Despite diplomatic progress, the gulf of differences on the basic meaning of and steps for achieving the “denuclearization of the Korean peninsula” came to the fore in Hanoi. Problems hitherto ignored needed to be addressed. First, North Korea’s stated willingness to denuclearize had lost credibility because of continuing nuclear activities detected. In November, the International Atomic Energy Agency (IAEA) affirmed that North Korea had continued its nuclear development at Yongbyon. IAEA Director General Yukiya Amano further urged North Korea to comply with the resolutions of the United Nations Security Council and the IAEA Board which demanded that North Korea refrain from nuclear weapons development.
Second, there remains no clear agreement on “denuclearization” between the U.S. and North Korea. The Trump administration has insisted on Complete, Verifiable, and Irreversible Denuclearization (CVID)—a phrase coined in the George W. Bush administration. However, there has been no further discussion on defining the complete denuclearization of the Korean peninsula. While Pyongyang takes the position that opening up the Yongbyon complex is sufficient to win relief from most sanctions, the U.S. seeks access to and dismantlement of Pyongyang’s entire nuclear program.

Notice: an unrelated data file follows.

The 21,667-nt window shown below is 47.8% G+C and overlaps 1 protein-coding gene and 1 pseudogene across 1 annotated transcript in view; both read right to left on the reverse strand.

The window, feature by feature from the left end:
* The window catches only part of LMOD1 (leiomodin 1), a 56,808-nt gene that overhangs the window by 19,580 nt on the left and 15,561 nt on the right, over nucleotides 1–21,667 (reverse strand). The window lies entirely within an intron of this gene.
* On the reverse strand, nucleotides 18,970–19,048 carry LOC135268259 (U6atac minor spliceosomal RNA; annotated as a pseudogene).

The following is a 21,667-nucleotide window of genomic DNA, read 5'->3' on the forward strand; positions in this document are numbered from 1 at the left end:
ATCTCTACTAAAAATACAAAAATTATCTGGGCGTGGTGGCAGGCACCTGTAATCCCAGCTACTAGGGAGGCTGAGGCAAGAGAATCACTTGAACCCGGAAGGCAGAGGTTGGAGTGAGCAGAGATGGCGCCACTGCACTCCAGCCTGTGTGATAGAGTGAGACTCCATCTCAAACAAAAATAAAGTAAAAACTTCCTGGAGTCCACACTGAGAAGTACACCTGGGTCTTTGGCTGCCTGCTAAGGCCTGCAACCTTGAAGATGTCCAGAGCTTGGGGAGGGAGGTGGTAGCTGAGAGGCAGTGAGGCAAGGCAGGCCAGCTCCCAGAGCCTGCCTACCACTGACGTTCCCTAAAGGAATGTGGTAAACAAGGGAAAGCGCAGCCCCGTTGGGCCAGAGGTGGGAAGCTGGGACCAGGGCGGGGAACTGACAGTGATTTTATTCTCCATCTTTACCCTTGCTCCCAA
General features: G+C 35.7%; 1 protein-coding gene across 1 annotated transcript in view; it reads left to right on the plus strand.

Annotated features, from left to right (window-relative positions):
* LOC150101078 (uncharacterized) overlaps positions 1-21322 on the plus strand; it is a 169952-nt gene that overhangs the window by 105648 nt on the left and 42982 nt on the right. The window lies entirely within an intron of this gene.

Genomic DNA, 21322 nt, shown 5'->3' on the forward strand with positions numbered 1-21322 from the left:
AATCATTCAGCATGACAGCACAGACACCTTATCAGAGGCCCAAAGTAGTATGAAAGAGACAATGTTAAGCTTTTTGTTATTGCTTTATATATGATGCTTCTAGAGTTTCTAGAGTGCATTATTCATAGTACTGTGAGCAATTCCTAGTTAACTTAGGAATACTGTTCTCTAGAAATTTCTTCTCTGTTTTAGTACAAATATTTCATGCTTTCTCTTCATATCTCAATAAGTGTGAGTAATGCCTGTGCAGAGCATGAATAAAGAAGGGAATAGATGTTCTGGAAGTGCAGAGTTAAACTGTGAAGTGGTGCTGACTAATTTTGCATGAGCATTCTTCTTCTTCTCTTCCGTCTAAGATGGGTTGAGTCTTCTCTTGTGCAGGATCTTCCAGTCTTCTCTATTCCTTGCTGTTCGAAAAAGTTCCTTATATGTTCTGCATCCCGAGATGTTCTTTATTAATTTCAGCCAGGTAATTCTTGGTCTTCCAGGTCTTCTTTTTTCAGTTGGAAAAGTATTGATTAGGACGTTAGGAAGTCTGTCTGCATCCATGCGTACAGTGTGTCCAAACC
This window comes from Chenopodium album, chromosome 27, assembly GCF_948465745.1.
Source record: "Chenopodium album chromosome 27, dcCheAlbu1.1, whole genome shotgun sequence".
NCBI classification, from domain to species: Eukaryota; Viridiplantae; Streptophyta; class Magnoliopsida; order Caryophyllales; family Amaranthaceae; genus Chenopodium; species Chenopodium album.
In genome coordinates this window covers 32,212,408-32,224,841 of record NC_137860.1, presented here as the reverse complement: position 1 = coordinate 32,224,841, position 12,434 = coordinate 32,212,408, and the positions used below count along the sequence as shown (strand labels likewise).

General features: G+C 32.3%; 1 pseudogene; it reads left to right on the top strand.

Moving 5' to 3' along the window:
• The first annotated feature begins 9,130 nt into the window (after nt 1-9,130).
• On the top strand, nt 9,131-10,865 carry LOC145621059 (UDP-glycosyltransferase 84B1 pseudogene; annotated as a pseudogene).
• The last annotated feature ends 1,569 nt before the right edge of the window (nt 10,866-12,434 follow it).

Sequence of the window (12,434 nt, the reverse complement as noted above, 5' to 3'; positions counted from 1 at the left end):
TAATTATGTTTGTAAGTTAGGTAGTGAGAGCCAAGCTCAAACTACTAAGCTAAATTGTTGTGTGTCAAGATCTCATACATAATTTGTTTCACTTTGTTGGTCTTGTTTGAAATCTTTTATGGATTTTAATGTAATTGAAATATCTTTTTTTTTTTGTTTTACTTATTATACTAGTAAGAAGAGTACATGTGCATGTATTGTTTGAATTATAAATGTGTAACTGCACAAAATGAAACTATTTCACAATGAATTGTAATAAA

Further complicating the picture is that South Korea and the U.S. have taken different approaches. While the Trump administration has maintained that no sanctions will be lifted unless North Korea dismantles its nuclear program, the Moon administration has attempted to renew inter-Korean economic cooperation and by lifting sanctions on North Korea. Seoul has sought rapprochement with North Korea, fostering cultural exchanges such as K-pop performances in Pyongyang and the North Korean art troop’s performance in Gangneung, South Korea, and forming a joint Olympic team between two Koreas.